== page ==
James Ussher, diligent seventeenth-century Archbishop Of Armagh and Primate Of All Ireland, famously totted-up all the dates in the Bible to conclude creation was six-thousand years old. That it came into being at around nightfall – 9pm or thereabouts, preceding the Sunday of 23 October 4004BC. That’s not a very long period of time, in what we term historic or prehistoric terms. What it presupposes it that the world, and everything else was created in exactly the form it is now. That it is essentially unchanged, and unchanging. Bishop Ussher was not exactly unique in assuming this. For the most part of human existence on this planet, time was not something invested with the significance we now attach to it. People in ancient civilizations lived in a state of perpetual now-ness. Of course, those nomadic peoples on their flat-Earth world beneath a closed dome of finite sky across which the Moon and the Sun criss-crossed on their regular paths, they had their creation myths. They were sufficiently curious, and poetically imaginative enough to conjure up some engaging fantasies. Bizarrely, some claim still to adhere to those antique myth-systems as a kind of spiritual litmus-paper test of their religious beliefs. But those ancients were as embedded in time as we are, they aged and died like we do, they were aware of the passing of dynasties, of old-time heroes and legendary military campaigns. They were even surrounded by the monolithic remains of earlier civilizations. What they didn’t have was any concept of historical progression. The past was no better and no worse than the present. The future would be no better or worse, or significantly different to the present. People came and people went, but the world they moved through remained essentially the same. In fact, for your average peasant, life didn’t change in its essential details – tied to the cycle of seasons, for thousands of years. For some people alive today, it’s still pretty much like that.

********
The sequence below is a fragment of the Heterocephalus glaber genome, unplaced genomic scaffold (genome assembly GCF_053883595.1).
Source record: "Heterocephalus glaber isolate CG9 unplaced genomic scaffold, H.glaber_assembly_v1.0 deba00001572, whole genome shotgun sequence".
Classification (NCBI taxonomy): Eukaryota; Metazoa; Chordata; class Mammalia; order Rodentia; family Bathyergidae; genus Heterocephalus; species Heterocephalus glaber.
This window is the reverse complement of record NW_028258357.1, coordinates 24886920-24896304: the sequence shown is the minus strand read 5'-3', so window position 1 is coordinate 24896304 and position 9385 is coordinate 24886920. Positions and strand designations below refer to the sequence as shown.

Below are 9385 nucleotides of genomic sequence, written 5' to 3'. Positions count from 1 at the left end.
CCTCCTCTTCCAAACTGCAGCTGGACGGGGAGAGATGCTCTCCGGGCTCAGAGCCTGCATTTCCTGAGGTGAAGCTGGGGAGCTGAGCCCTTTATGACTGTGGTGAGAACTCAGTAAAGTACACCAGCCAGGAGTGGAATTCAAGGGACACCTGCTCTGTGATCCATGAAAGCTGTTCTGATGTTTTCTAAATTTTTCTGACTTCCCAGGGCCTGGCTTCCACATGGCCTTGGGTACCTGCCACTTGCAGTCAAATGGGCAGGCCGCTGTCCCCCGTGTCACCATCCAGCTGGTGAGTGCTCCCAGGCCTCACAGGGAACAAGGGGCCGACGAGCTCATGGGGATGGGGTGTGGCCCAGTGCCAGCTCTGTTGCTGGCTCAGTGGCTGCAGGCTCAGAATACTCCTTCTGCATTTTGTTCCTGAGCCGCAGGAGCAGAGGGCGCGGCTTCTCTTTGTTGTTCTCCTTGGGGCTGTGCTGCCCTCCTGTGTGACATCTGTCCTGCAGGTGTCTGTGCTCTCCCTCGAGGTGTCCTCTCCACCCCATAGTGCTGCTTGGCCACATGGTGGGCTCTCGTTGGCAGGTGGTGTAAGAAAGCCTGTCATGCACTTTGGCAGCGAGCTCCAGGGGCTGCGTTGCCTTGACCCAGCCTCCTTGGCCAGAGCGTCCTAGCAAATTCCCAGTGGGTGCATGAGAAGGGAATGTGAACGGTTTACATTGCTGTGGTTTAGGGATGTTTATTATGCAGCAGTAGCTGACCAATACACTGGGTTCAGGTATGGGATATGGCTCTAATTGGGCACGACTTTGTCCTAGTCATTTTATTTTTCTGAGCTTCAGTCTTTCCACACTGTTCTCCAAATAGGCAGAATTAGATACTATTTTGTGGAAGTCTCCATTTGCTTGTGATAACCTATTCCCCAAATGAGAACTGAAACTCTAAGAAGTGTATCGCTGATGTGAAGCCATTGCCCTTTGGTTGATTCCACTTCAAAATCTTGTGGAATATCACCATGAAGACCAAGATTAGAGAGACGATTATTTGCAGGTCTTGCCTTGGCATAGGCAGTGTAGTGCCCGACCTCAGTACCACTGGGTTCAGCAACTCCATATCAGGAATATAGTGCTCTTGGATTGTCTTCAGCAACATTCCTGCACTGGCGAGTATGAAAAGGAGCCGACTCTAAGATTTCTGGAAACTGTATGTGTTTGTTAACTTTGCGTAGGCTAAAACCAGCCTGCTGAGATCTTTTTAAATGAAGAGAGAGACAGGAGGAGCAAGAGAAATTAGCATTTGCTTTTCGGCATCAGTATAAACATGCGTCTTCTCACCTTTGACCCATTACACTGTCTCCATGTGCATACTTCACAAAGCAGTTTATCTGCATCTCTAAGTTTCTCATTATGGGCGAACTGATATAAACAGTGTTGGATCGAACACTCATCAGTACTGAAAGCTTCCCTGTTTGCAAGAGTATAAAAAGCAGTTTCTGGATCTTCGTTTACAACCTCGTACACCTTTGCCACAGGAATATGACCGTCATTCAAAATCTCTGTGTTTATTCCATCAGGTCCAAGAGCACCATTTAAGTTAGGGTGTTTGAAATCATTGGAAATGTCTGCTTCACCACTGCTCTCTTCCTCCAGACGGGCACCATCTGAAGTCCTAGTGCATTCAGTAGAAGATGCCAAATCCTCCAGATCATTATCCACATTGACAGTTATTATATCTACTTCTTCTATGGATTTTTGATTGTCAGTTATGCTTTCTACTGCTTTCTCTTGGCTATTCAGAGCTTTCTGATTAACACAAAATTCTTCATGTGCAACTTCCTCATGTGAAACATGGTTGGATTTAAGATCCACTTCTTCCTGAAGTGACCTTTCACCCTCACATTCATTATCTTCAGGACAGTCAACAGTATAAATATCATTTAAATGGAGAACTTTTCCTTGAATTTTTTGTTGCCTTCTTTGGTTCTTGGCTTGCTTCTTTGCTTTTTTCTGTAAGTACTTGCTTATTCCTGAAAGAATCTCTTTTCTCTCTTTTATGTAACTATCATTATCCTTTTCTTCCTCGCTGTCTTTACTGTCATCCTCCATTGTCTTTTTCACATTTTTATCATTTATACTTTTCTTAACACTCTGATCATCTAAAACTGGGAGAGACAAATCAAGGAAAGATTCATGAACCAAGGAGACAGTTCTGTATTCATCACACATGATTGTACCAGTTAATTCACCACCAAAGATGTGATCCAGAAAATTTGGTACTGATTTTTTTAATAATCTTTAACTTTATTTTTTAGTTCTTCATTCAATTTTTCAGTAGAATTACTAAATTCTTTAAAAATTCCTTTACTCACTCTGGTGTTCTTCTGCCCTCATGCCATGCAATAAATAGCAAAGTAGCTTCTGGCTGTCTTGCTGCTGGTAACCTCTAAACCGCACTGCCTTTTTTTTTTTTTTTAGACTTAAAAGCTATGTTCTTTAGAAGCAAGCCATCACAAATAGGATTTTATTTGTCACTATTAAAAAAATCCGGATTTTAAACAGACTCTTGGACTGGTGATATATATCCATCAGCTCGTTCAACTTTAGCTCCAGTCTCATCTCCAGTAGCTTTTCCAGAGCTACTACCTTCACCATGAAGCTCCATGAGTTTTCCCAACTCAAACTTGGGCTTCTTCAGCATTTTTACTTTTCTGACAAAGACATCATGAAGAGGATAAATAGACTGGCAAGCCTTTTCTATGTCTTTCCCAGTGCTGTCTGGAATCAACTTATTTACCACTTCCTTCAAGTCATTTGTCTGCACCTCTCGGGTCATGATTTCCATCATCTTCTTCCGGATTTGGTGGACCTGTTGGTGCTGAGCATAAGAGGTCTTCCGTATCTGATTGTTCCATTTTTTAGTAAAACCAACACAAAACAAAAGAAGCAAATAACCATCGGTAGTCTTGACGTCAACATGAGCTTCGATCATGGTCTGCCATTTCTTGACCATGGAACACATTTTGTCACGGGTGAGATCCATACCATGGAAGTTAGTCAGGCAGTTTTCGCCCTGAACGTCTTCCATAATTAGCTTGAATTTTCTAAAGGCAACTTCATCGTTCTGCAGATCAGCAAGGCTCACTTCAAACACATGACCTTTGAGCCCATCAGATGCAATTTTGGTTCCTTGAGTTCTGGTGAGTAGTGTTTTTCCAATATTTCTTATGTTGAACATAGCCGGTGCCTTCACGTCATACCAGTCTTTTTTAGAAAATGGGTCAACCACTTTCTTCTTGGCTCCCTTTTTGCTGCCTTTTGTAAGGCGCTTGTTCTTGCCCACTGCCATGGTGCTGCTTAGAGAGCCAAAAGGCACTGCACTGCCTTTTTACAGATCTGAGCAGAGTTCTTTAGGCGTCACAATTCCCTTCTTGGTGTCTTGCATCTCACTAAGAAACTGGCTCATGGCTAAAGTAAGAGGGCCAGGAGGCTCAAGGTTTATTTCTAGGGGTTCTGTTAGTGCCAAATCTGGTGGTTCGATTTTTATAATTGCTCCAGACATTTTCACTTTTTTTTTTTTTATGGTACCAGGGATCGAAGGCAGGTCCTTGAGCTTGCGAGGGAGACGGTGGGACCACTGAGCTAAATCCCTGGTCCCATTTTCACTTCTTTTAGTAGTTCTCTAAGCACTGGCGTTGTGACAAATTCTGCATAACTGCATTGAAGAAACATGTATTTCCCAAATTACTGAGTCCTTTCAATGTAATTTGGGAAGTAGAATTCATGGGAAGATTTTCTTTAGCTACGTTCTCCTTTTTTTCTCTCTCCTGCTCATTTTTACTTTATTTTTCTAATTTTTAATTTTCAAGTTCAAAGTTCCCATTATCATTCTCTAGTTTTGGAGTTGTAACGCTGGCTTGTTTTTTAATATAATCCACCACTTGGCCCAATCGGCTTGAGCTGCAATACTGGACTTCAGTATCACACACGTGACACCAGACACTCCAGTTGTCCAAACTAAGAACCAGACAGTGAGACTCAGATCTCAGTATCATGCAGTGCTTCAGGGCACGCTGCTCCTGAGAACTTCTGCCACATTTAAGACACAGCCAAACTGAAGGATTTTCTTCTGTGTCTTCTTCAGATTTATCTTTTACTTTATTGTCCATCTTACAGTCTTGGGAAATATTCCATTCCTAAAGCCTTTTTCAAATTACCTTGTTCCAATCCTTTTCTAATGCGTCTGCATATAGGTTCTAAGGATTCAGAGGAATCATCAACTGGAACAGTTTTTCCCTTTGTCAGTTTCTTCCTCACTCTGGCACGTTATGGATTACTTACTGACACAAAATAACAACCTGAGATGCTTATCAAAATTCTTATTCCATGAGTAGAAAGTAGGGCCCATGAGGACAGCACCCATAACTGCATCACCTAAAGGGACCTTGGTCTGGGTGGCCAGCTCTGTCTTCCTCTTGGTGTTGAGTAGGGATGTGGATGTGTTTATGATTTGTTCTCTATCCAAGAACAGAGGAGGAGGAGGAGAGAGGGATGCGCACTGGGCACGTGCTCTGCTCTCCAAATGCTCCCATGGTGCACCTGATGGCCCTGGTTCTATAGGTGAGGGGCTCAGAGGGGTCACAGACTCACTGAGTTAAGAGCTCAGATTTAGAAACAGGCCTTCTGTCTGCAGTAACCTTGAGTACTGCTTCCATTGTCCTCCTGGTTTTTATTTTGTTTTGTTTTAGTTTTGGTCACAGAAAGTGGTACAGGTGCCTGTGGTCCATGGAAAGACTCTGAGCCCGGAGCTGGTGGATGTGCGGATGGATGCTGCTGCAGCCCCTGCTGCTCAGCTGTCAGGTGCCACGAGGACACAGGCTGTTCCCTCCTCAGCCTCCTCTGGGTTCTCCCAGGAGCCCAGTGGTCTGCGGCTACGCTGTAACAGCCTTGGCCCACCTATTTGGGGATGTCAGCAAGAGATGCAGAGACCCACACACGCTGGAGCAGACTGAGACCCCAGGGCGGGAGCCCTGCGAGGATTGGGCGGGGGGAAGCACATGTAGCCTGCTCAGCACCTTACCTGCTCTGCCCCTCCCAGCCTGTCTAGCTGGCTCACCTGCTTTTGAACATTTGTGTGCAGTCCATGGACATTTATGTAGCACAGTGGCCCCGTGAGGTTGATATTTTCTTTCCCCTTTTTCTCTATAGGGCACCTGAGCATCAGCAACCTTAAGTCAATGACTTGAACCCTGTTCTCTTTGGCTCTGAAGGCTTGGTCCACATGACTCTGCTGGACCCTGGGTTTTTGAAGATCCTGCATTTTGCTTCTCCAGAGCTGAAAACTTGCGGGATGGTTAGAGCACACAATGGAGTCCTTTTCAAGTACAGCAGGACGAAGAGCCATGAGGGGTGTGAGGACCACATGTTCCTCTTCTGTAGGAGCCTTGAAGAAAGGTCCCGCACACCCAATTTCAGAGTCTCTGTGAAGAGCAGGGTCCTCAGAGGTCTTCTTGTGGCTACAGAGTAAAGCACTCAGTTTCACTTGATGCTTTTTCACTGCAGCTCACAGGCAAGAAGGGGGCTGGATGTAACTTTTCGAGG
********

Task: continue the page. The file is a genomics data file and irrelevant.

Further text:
Many worlds of Fantasy Fiction continue to exist within that continuum. It’s a useful and popular story-telling device. But that’s what distinguishes it from science fiction. Can science fiction exist without science? Without awareness of scientific methodology? Without an appreciation of space-time…? I think not. This is what differentiates us.